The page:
Deceptive firing practices - Page 2Register Today!
- Feb 7, '12 by Gregmercer601I've met lots of nice and helpful and conscientious folks in HR over the years, but I have long been wary of any human endeavor that refers to human beings as a "resource." A commodity, like a unit of gasoline or coal, or a slave - a cog in the machine to be 'managed.' Its partly an attempt to take unpleasant realities and mask them with abstractions, technicalities and professional veneer, to compartmentalize all the interpersonal stuff too toxic for most managers to deal with. Its not just gangsters in movies who often excuse their ruthlessness with the phrase, "Its not personal. Its just business." With human beings, this phrase is always dishonest, unless the person voicing it is a sociopath. The truth is, when A fires B, A feels B deserves it, or often enough, feels that 'deserve' is beside the point: A's takes care of A as top priority, as does the company take care of itself first, and on the whole A feels better off without B around. Its a tough message to give, though, very tough, and so no surprise that people evade the conversation entirely or sugar-coat it. Firing is easy as an idea, but not when face to face with B. Plenty of people have earned a comfortable living simply taking this unpleasant task off the hands of people willing to pay it.
- Feb 7, '12 by butter1stI did private duty for a few years and stopped when I got a case with a child about 3 years old with a trach on a vent. I went one day and dad was home with me. The next day I went Mom came home unexpectedly, within 1 hr I got a call saying I could leave. My friend also took this case for not even a day. Found out later Mom wanted ...I hate to say it ...old/ugly...was worried more about Dad missing work attempting to flirt, than she was about her daughter. it's a shame...i left the agency and went back to acute care.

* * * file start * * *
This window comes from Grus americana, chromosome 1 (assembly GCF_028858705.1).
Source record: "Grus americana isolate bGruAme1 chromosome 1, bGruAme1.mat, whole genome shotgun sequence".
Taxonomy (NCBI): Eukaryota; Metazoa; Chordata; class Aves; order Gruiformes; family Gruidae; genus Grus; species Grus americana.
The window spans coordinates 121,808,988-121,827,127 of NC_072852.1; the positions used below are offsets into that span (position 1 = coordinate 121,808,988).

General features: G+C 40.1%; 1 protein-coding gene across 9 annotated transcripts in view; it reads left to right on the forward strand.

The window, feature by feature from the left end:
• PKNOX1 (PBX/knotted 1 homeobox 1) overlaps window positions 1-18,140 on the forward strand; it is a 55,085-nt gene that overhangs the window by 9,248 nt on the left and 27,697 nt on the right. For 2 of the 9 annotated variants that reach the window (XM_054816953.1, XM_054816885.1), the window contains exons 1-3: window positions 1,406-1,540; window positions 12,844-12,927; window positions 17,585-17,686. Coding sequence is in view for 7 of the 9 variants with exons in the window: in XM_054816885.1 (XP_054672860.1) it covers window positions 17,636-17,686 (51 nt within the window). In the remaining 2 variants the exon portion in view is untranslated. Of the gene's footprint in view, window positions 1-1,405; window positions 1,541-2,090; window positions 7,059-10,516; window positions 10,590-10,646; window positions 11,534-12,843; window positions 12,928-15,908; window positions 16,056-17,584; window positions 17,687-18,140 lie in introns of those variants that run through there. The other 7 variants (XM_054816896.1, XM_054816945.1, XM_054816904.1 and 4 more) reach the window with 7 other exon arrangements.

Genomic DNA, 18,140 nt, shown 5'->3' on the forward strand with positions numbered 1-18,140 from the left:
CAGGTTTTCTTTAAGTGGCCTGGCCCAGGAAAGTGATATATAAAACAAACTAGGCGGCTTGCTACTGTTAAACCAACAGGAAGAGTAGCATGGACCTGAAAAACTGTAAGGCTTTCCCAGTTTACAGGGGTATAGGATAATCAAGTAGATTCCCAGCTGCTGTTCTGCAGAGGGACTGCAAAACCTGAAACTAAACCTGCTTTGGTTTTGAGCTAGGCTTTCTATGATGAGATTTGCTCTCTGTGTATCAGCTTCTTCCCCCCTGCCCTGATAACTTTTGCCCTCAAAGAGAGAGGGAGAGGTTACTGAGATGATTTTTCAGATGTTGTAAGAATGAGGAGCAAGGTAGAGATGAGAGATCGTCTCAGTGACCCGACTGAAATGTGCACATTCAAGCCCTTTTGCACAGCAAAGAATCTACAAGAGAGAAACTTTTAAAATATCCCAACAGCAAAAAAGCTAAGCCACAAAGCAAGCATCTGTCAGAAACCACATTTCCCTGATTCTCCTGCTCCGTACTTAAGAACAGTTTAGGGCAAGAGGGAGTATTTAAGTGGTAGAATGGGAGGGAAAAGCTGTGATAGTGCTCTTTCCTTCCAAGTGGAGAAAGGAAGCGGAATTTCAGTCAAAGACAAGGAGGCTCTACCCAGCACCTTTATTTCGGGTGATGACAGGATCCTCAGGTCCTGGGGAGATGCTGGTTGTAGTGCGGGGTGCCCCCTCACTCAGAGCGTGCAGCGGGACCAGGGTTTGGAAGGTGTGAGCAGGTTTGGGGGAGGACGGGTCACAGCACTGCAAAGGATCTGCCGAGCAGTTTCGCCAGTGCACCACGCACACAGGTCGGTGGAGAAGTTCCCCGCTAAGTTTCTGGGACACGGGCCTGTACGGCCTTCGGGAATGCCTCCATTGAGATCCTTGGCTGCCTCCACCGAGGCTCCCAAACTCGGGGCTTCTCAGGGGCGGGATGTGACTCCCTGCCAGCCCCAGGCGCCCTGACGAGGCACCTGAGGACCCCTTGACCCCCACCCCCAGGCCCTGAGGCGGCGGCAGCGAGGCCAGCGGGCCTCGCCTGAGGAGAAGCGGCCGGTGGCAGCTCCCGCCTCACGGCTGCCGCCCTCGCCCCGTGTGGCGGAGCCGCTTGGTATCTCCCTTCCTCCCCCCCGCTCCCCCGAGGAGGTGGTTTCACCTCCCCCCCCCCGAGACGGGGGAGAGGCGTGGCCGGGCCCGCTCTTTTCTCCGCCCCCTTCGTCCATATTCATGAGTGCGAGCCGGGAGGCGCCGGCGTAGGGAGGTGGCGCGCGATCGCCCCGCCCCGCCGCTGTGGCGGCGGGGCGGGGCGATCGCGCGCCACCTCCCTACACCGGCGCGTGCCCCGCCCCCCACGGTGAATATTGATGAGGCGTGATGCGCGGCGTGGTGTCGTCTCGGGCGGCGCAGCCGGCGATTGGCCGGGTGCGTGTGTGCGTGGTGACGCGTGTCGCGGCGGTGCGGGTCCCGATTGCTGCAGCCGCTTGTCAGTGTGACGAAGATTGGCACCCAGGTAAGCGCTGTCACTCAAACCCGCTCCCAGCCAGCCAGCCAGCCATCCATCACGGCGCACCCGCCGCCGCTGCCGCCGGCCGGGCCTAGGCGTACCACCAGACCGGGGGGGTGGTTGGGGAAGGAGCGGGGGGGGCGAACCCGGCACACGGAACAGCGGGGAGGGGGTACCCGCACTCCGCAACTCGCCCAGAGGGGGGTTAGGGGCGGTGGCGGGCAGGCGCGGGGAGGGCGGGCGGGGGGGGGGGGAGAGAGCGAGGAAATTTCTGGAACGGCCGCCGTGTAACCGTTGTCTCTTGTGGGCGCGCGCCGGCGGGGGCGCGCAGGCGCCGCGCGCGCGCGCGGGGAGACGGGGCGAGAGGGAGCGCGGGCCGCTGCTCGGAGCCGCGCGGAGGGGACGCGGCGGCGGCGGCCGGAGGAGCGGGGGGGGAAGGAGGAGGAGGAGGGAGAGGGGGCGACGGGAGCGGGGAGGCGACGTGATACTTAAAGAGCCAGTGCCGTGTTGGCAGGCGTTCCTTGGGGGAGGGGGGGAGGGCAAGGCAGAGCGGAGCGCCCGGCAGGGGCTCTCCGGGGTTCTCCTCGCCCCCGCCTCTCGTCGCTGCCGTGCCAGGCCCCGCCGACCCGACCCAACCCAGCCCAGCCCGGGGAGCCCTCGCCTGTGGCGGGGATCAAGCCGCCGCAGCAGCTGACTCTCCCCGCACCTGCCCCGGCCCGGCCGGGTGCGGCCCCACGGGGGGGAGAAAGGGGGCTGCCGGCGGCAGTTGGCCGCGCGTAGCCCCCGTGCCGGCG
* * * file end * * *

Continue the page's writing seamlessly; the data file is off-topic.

- Feb 7, '12 by ventmommyQuote from CrunchRNFrom a mom perspective, I suppose it could be boring in the sense that some kids have nursing for nothing more than a g-tube or that it can be repetitive (my son would be suctioned sometimes 20x an hour). But if you really want to learn about a specific set of diagnoses and how they are related to each other, having just one patient gives you the time to do that. You can also learn a lot from the PT/OT/ST/RT that you might not get in a more fast paced setting. My son had a TBI. Prior to the TBI he was healthy. But due to the TBI, his primary diagnosis was HIE. And he had 17 other diagnoses.Private duty kind of sounds awful to me. Is it boring? What are the good aspects? I am just curious as this is something I have never experienced so I do not have a clue.....
For me, if I had a fun nurse, it made my day better. It was way better to be at appointments with a nurse that I could trust AND I could have a conversation with.
The good aspects - nurses made a difference every single day in the life of my son as well as in our whole family.
- Feb 8, '12 by CrunchRNThank you for that input ventmommy.
- Feb 8, '12 by SDALPNCrunch, its a wonderful job with the right family. But so many families are so dysfunctional that its getting harder to find a decent, appreciative family. And there is always comprimise on both sides. Plus the families tend to have issues they haven't worked through because of having a special needs child. The parents can be delusional (thinking their basically non-responsive child will walk and talk again), or the parents don't care (lack of support from parents to purchase needed items, ignoring report from nurses, expecting nurses to take the role of the parent), or many other issues related to how they feel about their child's special needs. Then there are the families that are super nice and want to learn and the home is infested with roaches....comprimise? or deal with a crazy parent?
- Feb 8, '12 by CrunchRNInteresting. Do you do adults also?